How does Charles Dickens use devices, chapter titles, foreshadowing, and cliff-hanger endings to maintain interest in his stories?A Tale of Two Cities by Charles Dickens

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mwestwood eNotes educator| Certified Educator

One of Dickens's most innovative works, A Tale of Two Cities was originally a serialized novel, so Charles Dickens took liberties with various devices:


Certainly, the opening lines of the novel establish this doubling.  In Book the First, for instance, Mr. Lorry and Lucie Manette travel to Paris to retrieve Dr. Manette, who has been imprisoned for the past eighteen years. This resurrection of the "Bastille Captive" is momentous, yet it has its humorous doppleganger on the other side of the Channel with the inimical Jerry Crucher, who prides himself as a "resurrection man."  Later, in Book the Third, Jerry's being a resurrection man is pivotal to identifying a spy.  Of course, the foreshadowing for Jerry's important identification comes in Book the First with Jerry's humorous and suspenseful scratching of his spiked head as he wondered one thing while the reader wonders about what he is concerned,

No, Jerry, no!” said the messenger, harping on one theme as he rode. “It wouldn’t do for you, Jerry. Jerry, you honest tradesman, it wouldn’t suit your line of business! Recalled—! 

In both characterization and motifs as well, there are doubles. Almost every character on one side of the English Channel has a doppelganger on the other side.  This doubling is useful to continuity  as well as igniting interest in the reader.  With the motif of the judicial systems of England and France there are serious flaws evident in the courts of both countries as Charles Darnay is tried unjustly in both.  In a creative manner regarding these courts, Dickens explores the relationship of private grievance to public violence.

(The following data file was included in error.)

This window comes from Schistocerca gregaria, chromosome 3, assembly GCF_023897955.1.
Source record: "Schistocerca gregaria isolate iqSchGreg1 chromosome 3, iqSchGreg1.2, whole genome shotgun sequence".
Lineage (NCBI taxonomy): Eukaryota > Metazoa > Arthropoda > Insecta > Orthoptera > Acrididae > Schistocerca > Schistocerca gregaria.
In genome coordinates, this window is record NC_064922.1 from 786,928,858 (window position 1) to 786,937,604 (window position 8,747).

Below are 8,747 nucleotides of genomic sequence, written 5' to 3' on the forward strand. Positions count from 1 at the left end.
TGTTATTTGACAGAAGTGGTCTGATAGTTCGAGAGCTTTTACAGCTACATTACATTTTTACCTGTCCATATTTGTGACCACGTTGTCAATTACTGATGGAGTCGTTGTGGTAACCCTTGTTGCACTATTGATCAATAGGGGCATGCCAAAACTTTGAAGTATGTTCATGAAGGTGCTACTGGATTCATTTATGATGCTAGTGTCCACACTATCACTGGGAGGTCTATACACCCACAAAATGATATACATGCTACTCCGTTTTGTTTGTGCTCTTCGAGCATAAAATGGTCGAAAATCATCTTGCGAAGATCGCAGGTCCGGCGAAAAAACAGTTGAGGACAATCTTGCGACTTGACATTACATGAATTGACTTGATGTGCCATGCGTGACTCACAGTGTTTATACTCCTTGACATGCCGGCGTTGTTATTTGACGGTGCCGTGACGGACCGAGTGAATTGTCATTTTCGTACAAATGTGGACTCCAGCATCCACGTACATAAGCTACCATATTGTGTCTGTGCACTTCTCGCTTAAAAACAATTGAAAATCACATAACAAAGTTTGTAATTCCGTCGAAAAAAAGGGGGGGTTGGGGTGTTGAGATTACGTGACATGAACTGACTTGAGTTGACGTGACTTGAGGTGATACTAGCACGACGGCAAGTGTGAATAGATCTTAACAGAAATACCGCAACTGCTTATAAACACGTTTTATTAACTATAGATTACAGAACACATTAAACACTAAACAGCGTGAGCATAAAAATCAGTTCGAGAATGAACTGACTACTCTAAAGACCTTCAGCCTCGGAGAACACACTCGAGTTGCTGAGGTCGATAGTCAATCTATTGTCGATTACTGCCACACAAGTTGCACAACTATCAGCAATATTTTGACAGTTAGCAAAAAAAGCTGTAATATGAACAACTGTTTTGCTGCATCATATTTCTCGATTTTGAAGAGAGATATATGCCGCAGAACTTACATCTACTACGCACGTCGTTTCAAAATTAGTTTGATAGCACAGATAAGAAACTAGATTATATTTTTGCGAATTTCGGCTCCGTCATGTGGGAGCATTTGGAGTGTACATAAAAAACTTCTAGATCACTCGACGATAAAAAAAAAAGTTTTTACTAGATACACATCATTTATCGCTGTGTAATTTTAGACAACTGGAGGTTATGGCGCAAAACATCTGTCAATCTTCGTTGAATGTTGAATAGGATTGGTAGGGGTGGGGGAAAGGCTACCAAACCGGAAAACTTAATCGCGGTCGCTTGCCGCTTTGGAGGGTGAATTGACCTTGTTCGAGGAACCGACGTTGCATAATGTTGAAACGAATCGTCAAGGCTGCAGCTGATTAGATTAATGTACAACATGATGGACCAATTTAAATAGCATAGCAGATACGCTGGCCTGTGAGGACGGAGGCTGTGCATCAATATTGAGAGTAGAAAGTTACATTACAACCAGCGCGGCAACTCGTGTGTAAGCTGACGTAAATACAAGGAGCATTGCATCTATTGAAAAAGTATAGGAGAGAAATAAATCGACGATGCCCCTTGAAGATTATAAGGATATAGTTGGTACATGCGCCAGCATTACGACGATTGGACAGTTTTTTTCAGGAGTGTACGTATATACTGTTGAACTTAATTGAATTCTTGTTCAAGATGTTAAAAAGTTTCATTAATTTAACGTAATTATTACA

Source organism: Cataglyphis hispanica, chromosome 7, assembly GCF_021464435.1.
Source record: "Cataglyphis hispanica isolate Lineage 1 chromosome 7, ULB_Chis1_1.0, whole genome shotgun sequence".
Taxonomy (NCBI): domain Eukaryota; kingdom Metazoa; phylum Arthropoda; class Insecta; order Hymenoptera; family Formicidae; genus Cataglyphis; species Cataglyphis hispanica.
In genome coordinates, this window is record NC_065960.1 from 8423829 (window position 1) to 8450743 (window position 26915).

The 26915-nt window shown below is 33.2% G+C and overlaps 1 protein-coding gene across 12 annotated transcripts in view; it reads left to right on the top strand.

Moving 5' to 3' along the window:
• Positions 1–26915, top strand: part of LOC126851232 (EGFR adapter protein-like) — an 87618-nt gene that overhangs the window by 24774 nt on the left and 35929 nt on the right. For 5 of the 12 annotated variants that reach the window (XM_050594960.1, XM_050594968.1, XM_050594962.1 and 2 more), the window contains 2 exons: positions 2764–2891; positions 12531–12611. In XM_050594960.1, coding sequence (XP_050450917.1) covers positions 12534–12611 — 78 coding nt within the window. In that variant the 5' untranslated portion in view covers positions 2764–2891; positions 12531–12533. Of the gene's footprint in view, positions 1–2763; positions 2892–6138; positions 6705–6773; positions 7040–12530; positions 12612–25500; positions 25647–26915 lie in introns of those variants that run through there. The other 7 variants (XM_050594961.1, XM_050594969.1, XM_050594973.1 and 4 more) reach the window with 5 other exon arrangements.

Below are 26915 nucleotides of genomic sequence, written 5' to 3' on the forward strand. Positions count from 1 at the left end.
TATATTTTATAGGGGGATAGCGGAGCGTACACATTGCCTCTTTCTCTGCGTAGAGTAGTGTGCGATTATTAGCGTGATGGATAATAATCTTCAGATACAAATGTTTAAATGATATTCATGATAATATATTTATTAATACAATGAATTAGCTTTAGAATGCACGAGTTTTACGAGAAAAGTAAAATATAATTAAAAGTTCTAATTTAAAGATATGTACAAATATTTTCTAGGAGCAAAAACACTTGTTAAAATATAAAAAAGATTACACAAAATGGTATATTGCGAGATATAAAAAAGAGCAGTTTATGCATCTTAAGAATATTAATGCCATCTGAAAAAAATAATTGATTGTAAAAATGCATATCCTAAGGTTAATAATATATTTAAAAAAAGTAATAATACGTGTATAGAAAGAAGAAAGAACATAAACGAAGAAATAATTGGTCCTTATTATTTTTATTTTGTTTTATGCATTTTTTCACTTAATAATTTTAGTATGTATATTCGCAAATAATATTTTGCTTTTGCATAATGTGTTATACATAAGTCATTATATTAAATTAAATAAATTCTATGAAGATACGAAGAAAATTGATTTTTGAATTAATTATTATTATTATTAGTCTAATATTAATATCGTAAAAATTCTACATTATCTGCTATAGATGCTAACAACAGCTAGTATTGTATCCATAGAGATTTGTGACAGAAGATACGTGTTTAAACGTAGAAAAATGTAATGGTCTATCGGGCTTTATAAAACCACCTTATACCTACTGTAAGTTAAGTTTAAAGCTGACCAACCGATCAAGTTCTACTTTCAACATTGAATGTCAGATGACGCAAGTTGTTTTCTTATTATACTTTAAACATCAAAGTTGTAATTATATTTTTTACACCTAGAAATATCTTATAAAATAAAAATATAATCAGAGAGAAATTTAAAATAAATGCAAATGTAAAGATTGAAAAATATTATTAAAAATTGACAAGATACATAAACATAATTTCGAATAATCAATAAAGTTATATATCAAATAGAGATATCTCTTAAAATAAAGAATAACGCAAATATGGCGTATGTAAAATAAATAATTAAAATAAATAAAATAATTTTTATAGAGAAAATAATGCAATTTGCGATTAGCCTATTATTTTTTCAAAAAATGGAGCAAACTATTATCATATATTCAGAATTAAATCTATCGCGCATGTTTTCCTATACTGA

Also present in Dicken's classic are select chapters that become metaphoric.  For instance, Chapter V of Book the First, "The Wine-Shop" is almost an intercalary chapter meant to foreshadow the French Revolution with the spilled wine as a metaphor for the blood of the multitude of aristocrats that will be shed by the bonnets rouges.  This chapter serves to foreshadow the upcoming revolution led by many along with the Defarges, the wineshop owners. Another chapter that also carries the motif of the Revolution is Chapter XXI of Book the Second, "Echoing Footsteps."  Like Chapter V, Chapter VII of Book the Second the monseigneur becomes an archetype for the decadent aristocracy that has been so pampered and waited upon that they are no longer able to even bring a cup to their lips without the aid of several servants.  Likewise, the Marquis d'Evermonde is the archetype of the cruel and snobbish corrupt social order with Madame Defarge as the archetype of revenge and La Violence for evil.

Symbols such as the broken wine cask and Madame Defarge's knitting, the mender of roads, the gorgon, the fountain, and the guillotine and tumbrils are serves to enhance meaning and further plot.

Foreshadowing also gives continuity and suspense to A Tale of Two Cities as "the footsteps" that Darnay hears and his promise to do anything for Lucie ignites interest.


The clever use of ironic titles and ones that are suggestive of future action furthers readers' interest.  Such titles as "The Fellow of Delicacy" and "The Fellow of No Delicacy" are examples.  Title such as "The Sea Still Rises" effects reader interest.  "The Night Shadows" finds its completion in "The Shadow" of Book the Third.






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